American Elephants


A Dangerous World — The Wages of Weakness. by The Elephant's Child

Obama Profile

No president in my memory has so often referred to himself as “the President of the United States of America”or as “the Commander in Chief,” as if he needs to keep reminding everyone of his importance. Perhaps I’m being unfair. George W. Bush often said of himself “I’m the decider.” That seemed to me to be a humble statement that the troubles of the world landed on his desk and he had to make a difficult decision—whether it turned out well or ill. As I said, perhaps I’m being unfair.

But Bush was right. Decisions have to be made. We may make a decision about Iraq, but as in all conflicts, the other side gets a vote. The Obama administration has admitted that they were blindsided by the ISIS invasion of Iraq and their rapid progress. Obama is accustomed to, well, dithering. He doesn’t like foreign affairs. He likes traveling with an enormous entourage to other countries and making a speech or two, but he came to office convinced that America was a world bully, interfering in other countries, and was no more exceptional than any other country. He has followed a deliberate policy of disengaging from the world and its quarrels.

We called it “the Apology Tour” when Obama made his way around the world bowing to foreign rulers and apologizing for our influence in world affairs. Democrats were offended at the name, but is that really what Democrats believe, that we should fail to assert a positive influence over world events? Or have they remained too enamored with Obama himself to have given it much thought? The world clearly expects more American leadership. Many countries have not done much about raising a military or acquiring major weapons because we were there.

Obama drew a red line that did not faze Assad, turned the Syrian bloodbath over to Vladimir Putin, which undoubtedly led the Russian president to launch his claim on the Crimea and his aggression against Ukraine. Obama frequently cites polls showing American “war weariness,” but just what is meant by that is not clear. America had won the War in Iraq, and Obama just wanted out. As Elliott Abrams said:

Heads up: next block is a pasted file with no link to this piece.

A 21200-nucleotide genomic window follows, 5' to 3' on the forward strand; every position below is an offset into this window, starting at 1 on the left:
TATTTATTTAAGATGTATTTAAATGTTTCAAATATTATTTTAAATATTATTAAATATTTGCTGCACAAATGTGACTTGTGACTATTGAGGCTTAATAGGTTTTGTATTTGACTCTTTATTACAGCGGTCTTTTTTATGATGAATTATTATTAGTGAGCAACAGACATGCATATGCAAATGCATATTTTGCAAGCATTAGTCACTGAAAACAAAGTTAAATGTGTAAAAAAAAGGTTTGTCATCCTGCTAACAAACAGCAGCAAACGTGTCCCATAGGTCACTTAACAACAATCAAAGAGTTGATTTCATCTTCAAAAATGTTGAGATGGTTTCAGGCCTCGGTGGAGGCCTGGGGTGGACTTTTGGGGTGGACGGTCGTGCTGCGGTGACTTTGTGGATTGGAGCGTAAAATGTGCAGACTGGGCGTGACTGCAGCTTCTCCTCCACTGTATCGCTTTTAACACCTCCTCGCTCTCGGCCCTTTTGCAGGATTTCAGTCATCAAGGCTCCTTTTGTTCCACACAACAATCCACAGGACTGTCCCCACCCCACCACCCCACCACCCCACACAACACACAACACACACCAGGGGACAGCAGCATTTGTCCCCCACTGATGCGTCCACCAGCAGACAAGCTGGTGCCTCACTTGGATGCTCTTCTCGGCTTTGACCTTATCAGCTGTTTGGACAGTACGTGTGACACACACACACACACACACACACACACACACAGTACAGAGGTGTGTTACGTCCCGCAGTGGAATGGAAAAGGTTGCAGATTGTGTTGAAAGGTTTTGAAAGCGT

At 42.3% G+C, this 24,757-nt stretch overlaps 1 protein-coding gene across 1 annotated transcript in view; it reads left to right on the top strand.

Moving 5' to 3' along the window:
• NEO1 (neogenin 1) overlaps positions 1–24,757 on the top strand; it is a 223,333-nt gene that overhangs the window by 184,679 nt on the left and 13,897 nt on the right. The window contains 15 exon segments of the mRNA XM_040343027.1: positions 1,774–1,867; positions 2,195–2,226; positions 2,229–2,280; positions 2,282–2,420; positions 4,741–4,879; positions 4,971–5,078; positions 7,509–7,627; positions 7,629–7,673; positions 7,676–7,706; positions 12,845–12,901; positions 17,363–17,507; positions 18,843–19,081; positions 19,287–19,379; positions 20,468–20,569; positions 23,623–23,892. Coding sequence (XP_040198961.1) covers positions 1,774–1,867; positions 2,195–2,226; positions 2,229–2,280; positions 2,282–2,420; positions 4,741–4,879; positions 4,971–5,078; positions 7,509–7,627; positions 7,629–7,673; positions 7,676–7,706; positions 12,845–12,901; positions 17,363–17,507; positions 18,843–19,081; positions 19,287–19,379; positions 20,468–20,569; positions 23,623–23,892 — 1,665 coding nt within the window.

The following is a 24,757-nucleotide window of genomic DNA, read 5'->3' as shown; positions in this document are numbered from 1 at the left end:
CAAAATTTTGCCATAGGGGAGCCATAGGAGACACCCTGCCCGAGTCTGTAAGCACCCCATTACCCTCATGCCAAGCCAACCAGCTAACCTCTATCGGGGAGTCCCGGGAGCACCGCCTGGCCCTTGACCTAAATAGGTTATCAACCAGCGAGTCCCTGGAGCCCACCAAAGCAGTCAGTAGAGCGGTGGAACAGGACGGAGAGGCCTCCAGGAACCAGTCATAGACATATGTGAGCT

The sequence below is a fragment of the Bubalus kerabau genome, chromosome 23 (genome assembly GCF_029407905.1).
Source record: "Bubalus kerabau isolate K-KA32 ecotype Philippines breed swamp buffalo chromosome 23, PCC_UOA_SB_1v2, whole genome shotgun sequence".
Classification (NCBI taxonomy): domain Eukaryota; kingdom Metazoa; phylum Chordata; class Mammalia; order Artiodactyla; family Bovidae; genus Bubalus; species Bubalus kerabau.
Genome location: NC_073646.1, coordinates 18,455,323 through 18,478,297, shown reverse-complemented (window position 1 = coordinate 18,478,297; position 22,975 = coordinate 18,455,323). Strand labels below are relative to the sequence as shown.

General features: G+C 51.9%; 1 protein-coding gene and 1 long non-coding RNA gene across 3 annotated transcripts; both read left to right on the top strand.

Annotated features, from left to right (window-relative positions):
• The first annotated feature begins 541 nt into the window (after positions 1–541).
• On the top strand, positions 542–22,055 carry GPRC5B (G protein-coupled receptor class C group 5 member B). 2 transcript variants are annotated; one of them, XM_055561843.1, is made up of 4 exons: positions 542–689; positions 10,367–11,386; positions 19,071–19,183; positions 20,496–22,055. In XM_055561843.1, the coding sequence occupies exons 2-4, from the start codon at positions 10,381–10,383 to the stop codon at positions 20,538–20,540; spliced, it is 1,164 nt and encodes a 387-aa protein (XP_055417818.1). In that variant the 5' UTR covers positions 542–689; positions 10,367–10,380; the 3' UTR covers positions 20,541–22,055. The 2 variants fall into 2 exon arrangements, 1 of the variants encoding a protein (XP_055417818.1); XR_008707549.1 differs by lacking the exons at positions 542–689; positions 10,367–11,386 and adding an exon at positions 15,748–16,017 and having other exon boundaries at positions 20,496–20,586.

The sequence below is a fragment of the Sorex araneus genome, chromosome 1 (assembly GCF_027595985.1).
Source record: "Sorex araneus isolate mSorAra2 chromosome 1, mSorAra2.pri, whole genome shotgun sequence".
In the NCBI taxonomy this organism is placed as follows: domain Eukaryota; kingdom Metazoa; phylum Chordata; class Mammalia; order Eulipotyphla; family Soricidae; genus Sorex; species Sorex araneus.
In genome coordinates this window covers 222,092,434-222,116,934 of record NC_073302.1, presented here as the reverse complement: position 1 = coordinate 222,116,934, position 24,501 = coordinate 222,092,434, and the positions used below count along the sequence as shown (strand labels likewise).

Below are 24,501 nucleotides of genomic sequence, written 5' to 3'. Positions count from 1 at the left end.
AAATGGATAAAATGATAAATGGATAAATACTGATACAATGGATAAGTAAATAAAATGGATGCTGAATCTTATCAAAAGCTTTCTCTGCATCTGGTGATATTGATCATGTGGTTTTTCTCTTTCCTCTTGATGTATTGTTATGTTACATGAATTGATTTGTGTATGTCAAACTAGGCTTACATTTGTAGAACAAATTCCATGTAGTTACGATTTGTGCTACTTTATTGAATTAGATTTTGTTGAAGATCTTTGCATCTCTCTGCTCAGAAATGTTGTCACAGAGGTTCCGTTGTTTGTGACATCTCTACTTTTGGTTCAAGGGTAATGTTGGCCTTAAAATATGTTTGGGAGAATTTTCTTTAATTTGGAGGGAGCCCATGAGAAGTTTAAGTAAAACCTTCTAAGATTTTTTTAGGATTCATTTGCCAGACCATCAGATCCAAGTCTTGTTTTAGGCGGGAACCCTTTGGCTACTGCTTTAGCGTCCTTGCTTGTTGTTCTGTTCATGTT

So we got out, fully, completely, cleanly—unless you ask about the real world of Iraq instead of the imaginary world of campaign speeches. We could no longer play the role we had played in greasing relations between Kurds, Shia and Sunnis, and in constraining Prime Minister Nouri al-Maliki’s sectarian excesses. The result was an Iraq spinning downward into the kind of Sunni-Shia confrontation we had paid so dearly to stop in 2007 and 2008, and ISIS—the newest moniker for al Qaeda in Iraq—saw its chance, and took it.

So we’re back in Iraq—Obama has sent 300 military advisers. That’s a very small number.

I’m inclined to believe that just as members of a family have trouble getting along, so the natural state of world affairs is not peace and harmony. That doesn’t mean that we must be eternally engaged in war. Weakness invites ambitious nations to act on their ambitions.

Putin has long regarded the collapse of the Soviet Union as a disaster and wants to restore its position as a world power. The Mullahs in Iran are quite clear about their ambitions regarding the Great Satan and the Little Satan. The newly enriched and increasingly dangerous fanatics of ISIS have already warned that they will see us in New York. Germany has said the United States must consider a renewed military intervention. “It’s the Americans’ task to deal with security in Iraq.” The  French place the direct cause of the Iraqi implosion on Obama’s decision to back off from air strikes against the Assad regime last August as the fatal step.

Here are some excellent pieces on our current dilemma:



Iraq in Chaos — A Strategic Disaster for U.S. Policy by The Elephant's Child

Another Obama claim is withering away. Al Qaeda is alive and Tuesday, fighters for the Islamic State of Iraq and al-Sham, an al Qaeda affiliate known as ISIS has seized total control of the northern Iraqi city of Mosul, with a population of nearly 2 million, after four days of fighting. Thousands of civilians have fled, including the governor of Nineveh province, who spoke of the “massive collapse” of the Iraqi army.